Words From Bobby

And my aunt Sooky

BobbyDMost people think that only driven artists who don’t work in the public area are truly doing what they want to do. Not so, my aunt Sooky would say. She was a biologist. Yet more (possibly) improbably, at moments in a spiraled upward life, research biology. Yes, in a lab. Dylan’s words reminded me of Sooks, and I’ve not thought of her in years.

When I was very quite young she used to come to our house and stay some weeks in the summer. I loved seeing her, though I never quite understood what it was all about. In retrospect, I do believe she came to recharge, unwind, balance herself. This she did primarily in our back yard on a beach blanket. Whilst holding a Carling Black Label beer in one hand and a cigarette in another. She was tan and wore a boob tube. Her hair was fairly short and curly. Dark, like she was. Of course I adored her. And brought her the beers from the kitchen when she needed one. Periodically she would jump up and run for her travel bag, retrieve a large leather notebook and write something in it. Sometimes that would put an end to the sunbathing and she would spend the rest of the morning or day in the kitchen at the table, writing and sketching. More than once Mother would set the table in the dining room and we would have our supper there, leaving Sooky undisturbed at the table. This, to me, though without the words for it at the time, was the consummate work passion. It invigorated her. It left her smiling.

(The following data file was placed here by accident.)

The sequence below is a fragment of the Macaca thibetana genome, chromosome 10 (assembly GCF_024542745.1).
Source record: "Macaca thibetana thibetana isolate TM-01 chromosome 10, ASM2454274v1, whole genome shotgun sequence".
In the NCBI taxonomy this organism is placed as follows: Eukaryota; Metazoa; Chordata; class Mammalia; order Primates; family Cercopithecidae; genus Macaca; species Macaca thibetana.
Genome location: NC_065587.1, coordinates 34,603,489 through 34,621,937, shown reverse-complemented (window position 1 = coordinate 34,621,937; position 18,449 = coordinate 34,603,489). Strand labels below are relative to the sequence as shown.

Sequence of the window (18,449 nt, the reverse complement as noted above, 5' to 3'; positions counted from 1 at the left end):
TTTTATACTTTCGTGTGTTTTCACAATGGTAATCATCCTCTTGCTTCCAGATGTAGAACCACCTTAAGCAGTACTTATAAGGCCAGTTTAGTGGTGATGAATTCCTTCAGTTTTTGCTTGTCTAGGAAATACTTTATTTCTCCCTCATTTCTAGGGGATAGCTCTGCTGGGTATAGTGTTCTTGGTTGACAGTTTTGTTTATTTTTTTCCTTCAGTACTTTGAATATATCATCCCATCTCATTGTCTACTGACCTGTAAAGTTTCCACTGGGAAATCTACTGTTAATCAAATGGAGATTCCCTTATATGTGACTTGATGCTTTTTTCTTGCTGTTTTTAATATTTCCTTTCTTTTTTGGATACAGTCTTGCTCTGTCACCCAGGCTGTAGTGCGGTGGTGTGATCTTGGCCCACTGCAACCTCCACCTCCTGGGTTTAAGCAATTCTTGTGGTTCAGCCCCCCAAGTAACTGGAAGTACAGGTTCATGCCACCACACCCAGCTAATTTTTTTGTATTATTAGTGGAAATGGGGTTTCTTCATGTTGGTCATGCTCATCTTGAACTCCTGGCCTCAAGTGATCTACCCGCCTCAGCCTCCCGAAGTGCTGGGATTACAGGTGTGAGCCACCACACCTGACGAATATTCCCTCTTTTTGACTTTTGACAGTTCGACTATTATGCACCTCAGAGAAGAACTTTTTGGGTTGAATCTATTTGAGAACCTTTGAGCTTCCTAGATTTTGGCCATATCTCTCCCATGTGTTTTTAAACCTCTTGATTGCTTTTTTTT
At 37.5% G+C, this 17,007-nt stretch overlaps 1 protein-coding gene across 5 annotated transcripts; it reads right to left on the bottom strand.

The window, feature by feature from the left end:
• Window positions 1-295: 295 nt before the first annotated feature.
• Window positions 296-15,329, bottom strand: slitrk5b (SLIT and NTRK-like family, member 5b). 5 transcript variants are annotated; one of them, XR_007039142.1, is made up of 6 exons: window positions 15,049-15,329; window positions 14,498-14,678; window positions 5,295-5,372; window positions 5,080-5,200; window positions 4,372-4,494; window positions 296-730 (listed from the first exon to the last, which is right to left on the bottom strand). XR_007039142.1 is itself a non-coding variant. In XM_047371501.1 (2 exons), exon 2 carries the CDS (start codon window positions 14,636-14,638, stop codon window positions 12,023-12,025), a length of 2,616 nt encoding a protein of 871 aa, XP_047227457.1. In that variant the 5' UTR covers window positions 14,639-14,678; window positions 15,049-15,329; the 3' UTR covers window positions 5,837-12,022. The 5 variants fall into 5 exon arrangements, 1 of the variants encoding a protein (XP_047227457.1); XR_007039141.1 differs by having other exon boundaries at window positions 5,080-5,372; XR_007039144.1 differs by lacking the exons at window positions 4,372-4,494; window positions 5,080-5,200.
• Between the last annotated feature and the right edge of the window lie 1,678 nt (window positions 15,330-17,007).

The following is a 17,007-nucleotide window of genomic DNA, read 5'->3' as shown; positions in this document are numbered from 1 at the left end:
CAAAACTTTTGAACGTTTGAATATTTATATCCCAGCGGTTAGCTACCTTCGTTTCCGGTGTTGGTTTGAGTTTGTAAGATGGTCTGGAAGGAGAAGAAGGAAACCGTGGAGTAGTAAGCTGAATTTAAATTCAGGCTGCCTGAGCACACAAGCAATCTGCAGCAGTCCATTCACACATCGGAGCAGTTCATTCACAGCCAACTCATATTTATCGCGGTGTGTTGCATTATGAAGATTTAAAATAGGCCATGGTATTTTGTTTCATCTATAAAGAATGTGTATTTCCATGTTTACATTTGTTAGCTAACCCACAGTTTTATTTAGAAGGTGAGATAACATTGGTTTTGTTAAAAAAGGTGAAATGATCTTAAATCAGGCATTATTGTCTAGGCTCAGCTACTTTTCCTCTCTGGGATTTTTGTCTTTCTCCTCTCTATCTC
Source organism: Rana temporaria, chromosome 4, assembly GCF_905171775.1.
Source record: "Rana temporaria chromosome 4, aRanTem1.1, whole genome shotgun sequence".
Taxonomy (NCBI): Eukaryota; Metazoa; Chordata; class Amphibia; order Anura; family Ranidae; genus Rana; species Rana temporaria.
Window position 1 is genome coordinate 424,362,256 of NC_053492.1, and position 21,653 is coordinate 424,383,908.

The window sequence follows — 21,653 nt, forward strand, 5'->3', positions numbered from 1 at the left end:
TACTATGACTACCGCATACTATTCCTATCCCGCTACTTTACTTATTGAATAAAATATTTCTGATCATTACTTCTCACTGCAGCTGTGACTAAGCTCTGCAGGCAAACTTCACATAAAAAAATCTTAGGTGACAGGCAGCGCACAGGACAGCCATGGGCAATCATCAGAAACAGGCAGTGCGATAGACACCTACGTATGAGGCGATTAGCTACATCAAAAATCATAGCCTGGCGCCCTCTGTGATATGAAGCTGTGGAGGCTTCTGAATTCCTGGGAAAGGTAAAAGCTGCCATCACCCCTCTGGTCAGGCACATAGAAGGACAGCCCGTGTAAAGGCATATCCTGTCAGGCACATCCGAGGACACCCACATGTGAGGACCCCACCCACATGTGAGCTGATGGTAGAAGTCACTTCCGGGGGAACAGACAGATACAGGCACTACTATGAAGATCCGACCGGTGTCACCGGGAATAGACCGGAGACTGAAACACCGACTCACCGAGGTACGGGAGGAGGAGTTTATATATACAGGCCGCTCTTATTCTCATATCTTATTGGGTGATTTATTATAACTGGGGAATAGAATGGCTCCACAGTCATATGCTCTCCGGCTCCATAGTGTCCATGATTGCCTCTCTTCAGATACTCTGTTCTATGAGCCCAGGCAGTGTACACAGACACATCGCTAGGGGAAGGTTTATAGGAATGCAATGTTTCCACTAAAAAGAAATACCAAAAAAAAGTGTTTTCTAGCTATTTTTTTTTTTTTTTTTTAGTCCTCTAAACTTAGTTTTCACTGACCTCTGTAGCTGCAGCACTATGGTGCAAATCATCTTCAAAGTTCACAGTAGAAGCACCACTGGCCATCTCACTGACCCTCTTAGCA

I don’t know how much relaxing she did, or how restored she was when she left, but she always left smiling. And she said wonderful things that sounded wise, and made me want to be her, to live her life. Sooky said things like the Dylan quote. And, if you’re doing what you want to do, enjoy doing, it’s not work at all. Sometimes they pay you for having fun. Think of it! What joy.

Where am I going to get a human skull? (From Bob Dylan’s Nobel Prize speech) — Biblioklept

I was out on the road when I received this surprising news, and it took me more than a few minutes to properly process it. I began to think about William Shakespeare, the great literary figure. I would reckon he thought of himself as a dramatist. The thought that he was writing literature couldn’t have […]

via Where am I going to get a human skull? (From Bob Dylan’s Nobel Prize speech) — Biblioklept